Listed below are some of my favorite Los Angeles spots which, although they are totally cool, are not such well-known travel destinations. Nothing spices up a trip like visits to hidden locales which are not so mainstream and touristy. To see many more places of this ilk, check out my guide Offbeat Los Angeles.
St. Vincent Court (just west of the corner of Broadway Ave and W. 7th St, 90014)
This neat alleyway is full of cafes and delis, mostly featuring Middle Eastern food. The whole place is a real suprise–you are walking down Broadway in the Jewelry District, you turn west onto 7th, travel another half block and BOOM, its like you have been transported to a quaint little street in Europe or something. I really love how disconcerting the whole experience is. The food and coffee selections are good here too. This site was originally the second location of St. Vincents College, a historic school from 1865 that eventually became Loyola Marymount. Then in 1907 the first Bullocks department store was built here. The Bullocks building still exists and is used as a huge Jewelry marketplace (the basement is a Big Lots). Most of the food and drink establishments on this street close on Sunday, though you can still get tea from the tea shop/deli at the mouth of the alley.
Little Tokyo Shopping Center (333 S. Alameda, 90013)
Little Tokyo is a well-known walking district downtown which is full of restaurants and neat gifts shops. Right on the edge of this Japanese area is The Little Tokyo Shopping Center, a big cinder-block complex that is hard to find and easy to overlook. And it would be a shame to miss the stores in this 3-story shopping center! The main attraction is a large Little Tokyo Market Place grocery store, with all the exotic treats that Asian markets usually stock. Near the grocery on the main floor is Yuki’s Discount Store and the very affordable pottery store Utsuwa-No-Yakata (I love this pottery store and often buy gifts here). More businesses in the shopping center include a Beard Papa’s cream puff shop, a Japanese arcade, and a whole host of restaurants.
Galco’s Soda Pop Stop (5702 York Boulevard, 90042)
This historic grocery store was founded at a downtown location 100 years and moved to its current site in Highland Park 50 years ago. It came into its present form when the current owner John Nese was pressured by Pepsi to stock a preponderance of Pepsi products. John Nese did exactly the opposite and created this soda emporium that carries all sorts of esoteric brands and varieties of soda. The store also stocks old-time candy (my favorite part of visiting is seeing what were once vegetable bins filled with candy). If you prefer soda’s made with real sugar over the now ubiquitous corn syrup, then this place is a gold mine. Or if you just love soda pop in all it’s variety and glory (they have hundreds of types of soda here!), then this place is heaven. They also have an excellent beer selection.
Surfas (8777 W. Washington Boulevard, 90232)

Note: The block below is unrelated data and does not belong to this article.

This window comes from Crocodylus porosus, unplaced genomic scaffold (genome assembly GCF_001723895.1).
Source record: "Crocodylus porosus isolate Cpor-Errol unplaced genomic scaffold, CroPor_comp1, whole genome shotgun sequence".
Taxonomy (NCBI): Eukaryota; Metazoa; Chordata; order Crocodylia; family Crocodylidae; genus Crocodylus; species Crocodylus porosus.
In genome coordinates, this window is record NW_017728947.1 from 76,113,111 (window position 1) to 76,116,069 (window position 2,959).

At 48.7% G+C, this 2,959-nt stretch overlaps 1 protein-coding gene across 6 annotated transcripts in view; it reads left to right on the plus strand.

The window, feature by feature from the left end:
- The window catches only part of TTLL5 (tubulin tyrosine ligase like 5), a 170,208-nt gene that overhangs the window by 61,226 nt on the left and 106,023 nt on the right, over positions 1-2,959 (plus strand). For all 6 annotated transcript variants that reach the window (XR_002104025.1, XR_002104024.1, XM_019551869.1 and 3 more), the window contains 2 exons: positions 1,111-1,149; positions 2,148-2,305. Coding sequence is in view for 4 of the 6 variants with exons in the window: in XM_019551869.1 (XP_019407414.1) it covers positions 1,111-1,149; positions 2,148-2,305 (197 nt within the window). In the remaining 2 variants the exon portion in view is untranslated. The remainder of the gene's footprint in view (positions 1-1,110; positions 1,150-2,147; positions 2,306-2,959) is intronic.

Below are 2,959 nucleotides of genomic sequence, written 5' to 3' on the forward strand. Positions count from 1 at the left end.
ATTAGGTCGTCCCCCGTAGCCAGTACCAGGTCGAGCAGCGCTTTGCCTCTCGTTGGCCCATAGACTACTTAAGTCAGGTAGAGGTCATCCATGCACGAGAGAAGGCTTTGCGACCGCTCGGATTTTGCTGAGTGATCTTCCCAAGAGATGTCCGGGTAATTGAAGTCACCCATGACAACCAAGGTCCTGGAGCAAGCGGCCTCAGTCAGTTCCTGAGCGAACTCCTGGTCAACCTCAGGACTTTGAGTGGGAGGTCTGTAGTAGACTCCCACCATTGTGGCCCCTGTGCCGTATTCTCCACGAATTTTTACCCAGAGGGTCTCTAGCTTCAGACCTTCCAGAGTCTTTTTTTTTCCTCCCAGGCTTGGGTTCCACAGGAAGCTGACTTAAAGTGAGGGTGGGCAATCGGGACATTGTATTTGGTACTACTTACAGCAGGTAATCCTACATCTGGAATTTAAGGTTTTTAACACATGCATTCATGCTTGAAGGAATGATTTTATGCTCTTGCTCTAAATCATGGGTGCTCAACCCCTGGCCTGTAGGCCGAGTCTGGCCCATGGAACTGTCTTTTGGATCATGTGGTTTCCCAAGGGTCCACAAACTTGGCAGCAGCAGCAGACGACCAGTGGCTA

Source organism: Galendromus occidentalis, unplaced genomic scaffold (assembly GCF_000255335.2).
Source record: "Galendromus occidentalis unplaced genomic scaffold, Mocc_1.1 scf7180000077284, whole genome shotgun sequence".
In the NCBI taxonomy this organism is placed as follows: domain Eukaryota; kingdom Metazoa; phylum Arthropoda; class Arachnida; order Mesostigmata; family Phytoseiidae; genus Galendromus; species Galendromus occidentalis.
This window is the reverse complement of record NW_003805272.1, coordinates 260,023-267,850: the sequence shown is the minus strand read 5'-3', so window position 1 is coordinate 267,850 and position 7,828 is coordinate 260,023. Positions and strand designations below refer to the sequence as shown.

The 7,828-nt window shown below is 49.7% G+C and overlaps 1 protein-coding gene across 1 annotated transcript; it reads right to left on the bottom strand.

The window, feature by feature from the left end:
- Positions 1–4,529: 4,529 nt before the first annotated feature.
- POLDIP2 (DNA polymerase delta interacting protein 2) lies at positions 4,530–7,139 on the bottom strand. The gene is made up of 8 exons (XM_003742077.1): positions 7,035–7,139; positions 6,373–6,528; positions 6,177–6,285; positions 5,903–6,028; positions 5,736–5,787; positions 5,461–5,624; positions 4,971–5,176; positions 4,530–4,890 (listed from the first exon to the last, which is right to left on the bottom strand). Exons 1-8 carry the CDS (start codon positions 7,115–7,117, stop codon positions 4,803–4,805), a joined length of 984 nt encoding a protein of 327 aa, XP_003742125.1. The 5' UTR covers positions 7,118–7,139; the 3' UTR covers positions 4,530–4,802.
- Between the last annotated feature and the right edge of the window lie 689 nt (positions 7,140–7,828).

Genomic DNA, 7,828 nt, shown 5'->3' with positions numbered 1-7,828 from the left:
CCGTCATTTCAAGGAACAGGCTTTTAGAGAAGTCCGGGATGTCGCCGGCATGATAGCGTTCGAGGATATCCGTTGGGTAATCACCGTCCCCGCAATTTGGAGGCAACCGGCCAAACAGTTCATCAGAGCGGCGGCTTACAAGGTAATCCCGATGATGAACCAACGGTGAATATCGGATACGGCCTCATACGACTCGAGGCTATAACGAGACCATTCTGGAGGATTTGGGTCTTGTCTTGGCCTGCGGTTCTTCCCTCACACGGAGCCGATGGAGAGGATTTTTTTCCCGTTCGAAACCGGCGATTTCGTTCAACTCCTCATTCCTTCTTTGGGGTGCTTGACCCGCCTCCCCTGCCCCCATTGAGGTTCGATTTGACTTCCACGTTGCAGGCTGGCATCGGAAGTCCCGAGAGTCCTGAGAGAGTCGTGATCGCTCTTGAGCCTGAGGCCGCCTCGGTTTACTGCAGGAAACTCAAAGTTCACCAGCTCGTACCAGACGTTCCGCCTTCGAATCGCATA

Surfas is at once a restaurant supply store (one which is open to the general public!), a shop stocked with fine imported foods, and a cafe that serves drinks and meals. Overall, this place is paradise for a foodie. They even have cooking classes most every day. Everyone will have their own take on this place, with the wide range of products they offer. What really gets to me is the low prices and high quality of their cooking utensils. The prices here really put a place like Crate and Barrel to shame and the stuff they stock is solidly built to take the daily abuse of a professional kitchen. If fine food and kitchenware is up your alley, be sure to check this local family-owned store (open since 1937).
Santa Monica Camera Obscura (1450 Ocean Boulevard, 90407)
This little-known camera obscura was build in 1898 and used to be located on the boardwalk by the beach. The city purchased the apparatus in 1910, it is now housed at the Santa Monica Senior Recreation Center. You ask the attendant there to lend you the keys (and leave something for collateral). The camera obscura consists of a 4ft wide circular disc where you view the image, as well as a wheel you turn to rotate the turret and change the view. This is good cheap and low-key entertainment!
This neighborhood at the tip of San Pedro fell into the ocean in 1929. The slide is attributed to wave action and the presence of bentonite clay here, a material which has a propensity to become very slippery. A broken water main added to this neighborhood’s problems in 1941. What remains today is a bizarre post-apocalyptic landscape consisting of bits of street and sidewalk. This locale is also a tagger’s paradise, the whole place is decorated in spray paint. Sunken City is located on the east side of Point Fermin park. There are some ominous signs to ignore and some fencing to navigate to get into the Sunken City. It is probably not advisable to come here at night, when the place is full of inebriated graffiti artists. (It is notable that the destruction of this neighborhood was NOT due to the oil pumping that has caused so much land subsidence in Long Beach and is now counteracted by constant pumping of salt water into the earth.)
I welcome you to reveal your hidden Los Angeles spots in the comment section below!